"The death of a life tenant in the lifetime of testator accelerates the remainder in the absence of a manifestation of a contrary intent: [citing authorities] . . .
"There is not the slightest indication, upon consideration of the entire testamentary scheme, which even remotely suggests that testator intended that the gift to the remaindermen was contingent upon the purely fortuitous circumstances that testator should predecease his son, that the trust should have been set up with the funds in the hands of the trustee, and that the son should die during the administration of the trust. [Citing authority]. The testamentary scheme reflects testator's contemplation of the normal expectancy that the son would survive him. Testator clearly revealed his concern as to the support, maintenance and education of the son and how the trust fund should be applied during the son's lifetime and after his decease. The testamentary provision concerning the manner of payment to the remaindermen was purely directory and manifestly did not contemplate a condition or contingency. Testator failed specifically to provide for a situation resulting from the predecease of the son. However, he did so by implication. Words or phrases
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will be rejected when they have the effect to subvert or defeat testator's whole testamentary scheme and divest the bounty from those whom he obviously intended to benefit: [citing authorities]."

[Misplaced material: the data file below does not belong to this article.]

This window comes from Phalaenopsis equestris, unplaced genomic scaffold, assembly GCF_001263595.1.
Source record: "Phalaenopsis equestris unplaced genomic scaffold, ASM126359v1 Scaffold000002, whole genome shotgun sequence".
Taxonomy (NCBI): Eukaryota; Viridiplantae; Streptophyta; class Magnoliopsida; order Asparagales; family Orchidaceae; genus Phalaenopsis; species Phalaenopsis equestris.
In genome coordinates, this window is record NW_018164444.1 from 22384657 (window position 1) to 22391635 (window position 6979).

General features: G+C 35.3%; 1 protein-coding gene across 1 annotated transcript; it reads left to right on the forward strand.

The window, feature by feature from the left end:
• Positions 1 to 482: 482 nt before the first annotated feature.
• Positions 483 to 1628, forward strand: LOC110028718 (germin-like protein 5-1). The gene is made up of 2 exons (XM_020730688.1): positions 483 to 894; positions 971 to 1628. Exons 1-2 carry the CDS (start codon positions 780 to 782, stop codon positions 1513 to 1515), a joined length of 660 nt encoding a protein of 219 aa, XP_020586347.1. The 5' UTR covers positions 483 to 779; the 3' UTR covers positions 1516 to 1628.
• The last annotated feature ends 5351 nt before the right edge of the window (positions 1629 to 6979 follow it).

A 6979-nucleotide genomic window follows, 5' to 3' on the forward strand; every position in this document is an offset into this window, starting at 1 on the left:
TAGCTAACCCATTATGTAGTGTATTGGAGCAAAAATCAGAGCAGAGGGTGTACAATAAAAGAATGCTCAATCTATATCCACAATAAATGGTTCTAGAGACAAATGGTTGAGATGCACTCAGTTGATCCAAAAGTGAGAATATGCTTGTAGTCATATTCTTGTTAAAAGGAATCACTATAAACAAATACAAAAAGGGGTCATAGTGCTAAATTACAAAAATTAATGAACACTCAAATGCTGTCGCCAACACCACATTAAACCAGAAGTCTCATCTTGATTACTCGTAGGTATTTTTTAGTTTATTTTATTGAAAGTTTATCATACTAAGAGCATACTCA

March is not without precedent. Cf. Graham's Executors v. Graham, 66 Pa. 477, 480 (1870); Cox's Estate, 180 Pa. 139, 143, 144, 36 Atl. 564 (1897); Walker's Estate, 344 Pa. 576, 578, 26 A.2d 456 (1942); Riegel v. Oliver, 352 Pa. 244, 247, 248, 42 A.2d 602 (1945).
"[E]ach will is its own best interpreter, and a construction of one is no certain guide as to the meaning of another": Bechtel v. Fetter, 267 Pa. 173, 177, 111 Atl. 50 (1920). From our reading and study of this will we are convinced that testator did not intend to give anything to those who ordinarily would be classed as his "heirs" in the technical sense. While we recognize that testator did not specifically provide for a disposition of his estate if his wife died before he did, nevertheless, we are convinced that, by implication, he did so. The plan, inherent in the four corners of this will, for the intended disposition of testator's estate leads us to agree with that which was concluded by the majority in the court below: ". . . that testator's will indicates that if he is not survived by children his estate is to go into a trust for the benefit of his wife until her remarriage or death, with remainder to Bucknell University. The wife having predeceased the testator, the gift to the remainderman, Bucknell University, would be accelerated in the absence of a testamentary direction to the contrary. We find no such direction."
Decree affirmed. Each party to bear own costs.